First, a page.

By: McKenna Graham, Arts and Life Editor
Featured photo by Brendan Felch, photo illustration by Jordan Stephenson.
Yoga has taken the western world by storm; practically every gym that offers classes boasts at least one yoga instructor, yoga pants and athletic leggings that are tightly woven into mainstream fashion, and yoga mats that are practically a staple accessory at this point. But in a world of high ponytails, trim bodies and 105-degree rooms promising the best workout experience of your life, Jessamyn Stanley is determined to expose yoga for what it is: not an exercise fad, but a spiritual way of life.
Stanley led a yoga class at Towson on Sept. 28 and reframed how experts and novices alike think of the practice. The night also had a raffle featuring giveaways like water bottles and yoga mats, and Stanley stayed behind after the talk to sign free copies of her book that were provided, and to take photos.
At the beginning of the night, attendees laid out yoga mats on the floor in rows facing Stanley and the window. Experience levels ranged from licensed instructors, to people who had never done yoga before.
“I did it once, and it was hard, but it was fun – really relaxing,” said sophomore exercise science major Kaila Jordan.
Sophomore Nyia Lewis is a dance and choreography major who said there was a surprisingly large overlap between yoga and her major.
“Last semester for one of my classes, we actually did yoga for a week straight and it wasn’t easy,” Lewis said. “I’ve been wanting to [keep up with it], but I haven’t.”
Stanley herself wasn’t consistent with the practice in the beginning; her aunt dragged her to a session when she was 16 and she didn’t go back for years.
“When I went back, I was in graduate school and I was going through a period of [depression and anxiety] and one of my classmates was like, ‘Oh my god, try yoga, it’s going to help so much, you’re going to love it,’” Stanley said. “I was like ‘Absolutely not… it’s terrible and it’s not for me.’ So whenever people say they’ve tried yoga before and they don’t feel compelled to go back, I’m always like, ‘I totally feel you.’”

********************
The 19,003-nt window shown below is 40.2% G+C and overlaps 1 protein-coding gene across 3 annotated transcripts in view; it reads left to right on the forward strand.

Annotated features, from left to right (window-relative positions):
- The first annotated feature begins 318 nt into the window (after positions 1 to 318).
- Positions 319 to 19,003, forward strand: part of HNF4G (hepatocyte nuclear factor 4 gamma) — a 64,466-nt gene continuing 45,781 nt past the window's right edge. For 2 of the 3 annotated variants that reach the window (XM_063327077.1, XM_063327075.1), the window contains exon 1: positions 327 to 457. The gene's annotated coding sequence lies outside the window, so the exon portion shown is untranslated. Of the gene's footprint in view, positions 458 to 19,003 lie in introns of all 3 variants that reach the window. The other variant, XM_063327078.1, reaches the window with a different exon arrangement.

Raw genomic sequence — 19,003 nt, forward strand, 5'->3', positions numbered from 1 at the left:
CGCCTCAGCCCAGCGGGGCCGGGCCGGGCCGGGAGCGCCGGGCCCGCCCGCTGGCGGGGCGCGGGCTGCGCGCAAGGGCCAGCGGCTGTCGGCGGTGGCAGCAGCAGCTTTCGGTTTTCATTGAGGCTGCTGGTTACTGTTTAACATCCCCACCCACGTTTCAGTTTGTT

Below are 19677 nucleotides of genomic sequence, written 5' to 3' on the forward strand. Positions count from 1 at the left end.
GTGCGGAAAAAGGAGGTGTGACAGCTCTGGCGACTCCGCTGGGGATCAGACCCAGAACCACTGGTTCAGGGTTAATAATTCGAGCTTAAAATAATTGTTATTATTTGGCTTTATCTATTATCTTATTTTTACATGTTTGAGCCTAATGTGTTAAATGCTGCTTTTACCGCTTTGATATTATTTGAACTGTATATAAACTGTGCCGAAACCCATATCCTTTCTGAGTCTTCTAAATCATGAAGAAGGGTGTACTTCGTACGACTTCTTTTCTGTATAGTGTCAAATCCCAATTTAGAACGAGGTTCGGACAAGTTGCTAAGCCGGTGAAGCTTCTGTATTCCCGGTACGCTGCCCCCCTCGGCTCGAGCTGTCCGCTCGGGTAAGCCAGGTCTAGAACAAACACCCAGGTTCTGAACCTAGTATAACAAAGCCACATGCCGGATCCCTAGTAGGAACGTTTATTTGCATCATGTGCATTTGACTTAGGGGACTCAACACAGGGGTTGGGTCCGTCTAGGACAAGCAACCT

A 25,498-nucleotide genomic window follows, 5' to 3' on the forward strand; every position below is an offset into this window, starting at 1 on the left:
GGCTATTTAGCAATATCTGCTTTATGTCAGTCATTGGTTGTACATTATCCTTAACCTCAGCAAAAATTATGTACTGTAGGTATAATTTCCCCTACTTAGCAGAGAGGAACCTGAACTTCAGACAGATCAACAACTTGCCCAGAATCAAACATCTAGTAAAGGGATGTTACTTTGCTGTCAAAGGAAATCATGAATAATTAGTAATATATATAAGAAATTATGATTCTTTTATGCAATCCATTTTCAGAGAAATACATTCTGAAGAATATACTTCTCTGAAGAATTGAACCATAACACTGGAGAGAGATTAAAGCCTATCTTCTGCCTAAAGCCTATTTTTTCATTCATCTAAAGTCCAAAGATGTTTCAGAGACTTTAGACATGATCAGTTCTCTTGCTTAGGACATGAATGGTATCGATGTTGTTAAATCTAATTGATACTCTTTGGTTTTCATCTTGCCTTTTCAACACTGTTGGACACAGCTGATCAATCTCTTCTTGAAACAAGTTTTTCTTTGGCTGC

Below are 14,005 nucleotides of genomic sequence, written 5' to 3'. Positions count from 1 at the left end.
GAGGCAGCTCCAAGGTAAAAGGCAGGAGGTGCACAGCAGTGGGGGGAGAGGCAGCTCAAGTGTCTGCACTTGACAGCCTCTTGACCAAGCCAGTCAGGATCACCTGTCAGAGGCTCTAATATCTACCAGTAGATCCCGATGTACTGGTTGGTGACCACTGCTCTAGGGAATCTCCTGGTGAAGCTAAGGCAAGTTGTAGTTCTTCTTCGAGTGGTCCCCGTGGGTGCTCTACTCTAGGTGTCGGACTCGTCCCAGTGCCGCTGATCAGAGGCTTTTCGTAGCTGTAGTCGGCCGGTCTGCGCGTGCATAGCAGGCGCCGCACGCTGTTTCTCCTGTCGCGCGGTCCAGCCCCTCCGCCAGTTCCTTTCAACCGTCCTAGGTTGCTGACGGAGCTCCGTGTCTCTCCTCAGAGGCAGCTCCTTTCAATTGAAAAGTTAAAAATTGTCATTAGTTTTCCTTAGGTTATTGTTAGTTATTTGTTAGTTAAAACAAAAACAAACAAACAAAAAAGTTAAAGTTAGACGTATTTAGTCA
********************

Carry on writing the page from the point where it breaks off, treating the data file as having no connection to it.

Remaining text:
Despite her reservations, Stanley found herself drawn back in because she felt like she was “sleepwalking” through life, and yoga “requires you to push yourself past any boundaries, to see what’s on the other side of that.”
“That process is really scary, and it can be very frustrating,” Stanley said. “There’s a tendency to stop before you get to the boundary point, but if you push yourself beyond the boundary, what you see there is so much more than what’s happening within the boundaries. It was just being able to see pieces of myself that I had never seen before, and that’s what really encourages me to continue practicing to this day.”
Stanley’s method for leading the session was relaxed; she spent more time walking among their mats than up front leading people, although she would demonstrate certain poses that beginners might not know by name.
“Allow yourself to be drawn to this breath,” she said in the beginning. “Allow it to guide you.”
The entirety of the session was linked by vinyasas, which is the term used to describe a series of motions in quick succession that Stanley sees as “a great way to build heat and fire in your body.”
“The fire is amazing,” Stanley said. “It’s literally, in yoga, called ‘tapas’ and it’s the fire that burns away the pieces of yourself that don’t need to be there. So as you build the fire you’re sweating physically, your mind is expanding and going wild, but you’re building this fire within yourself that allows you to see yourself more clearly.”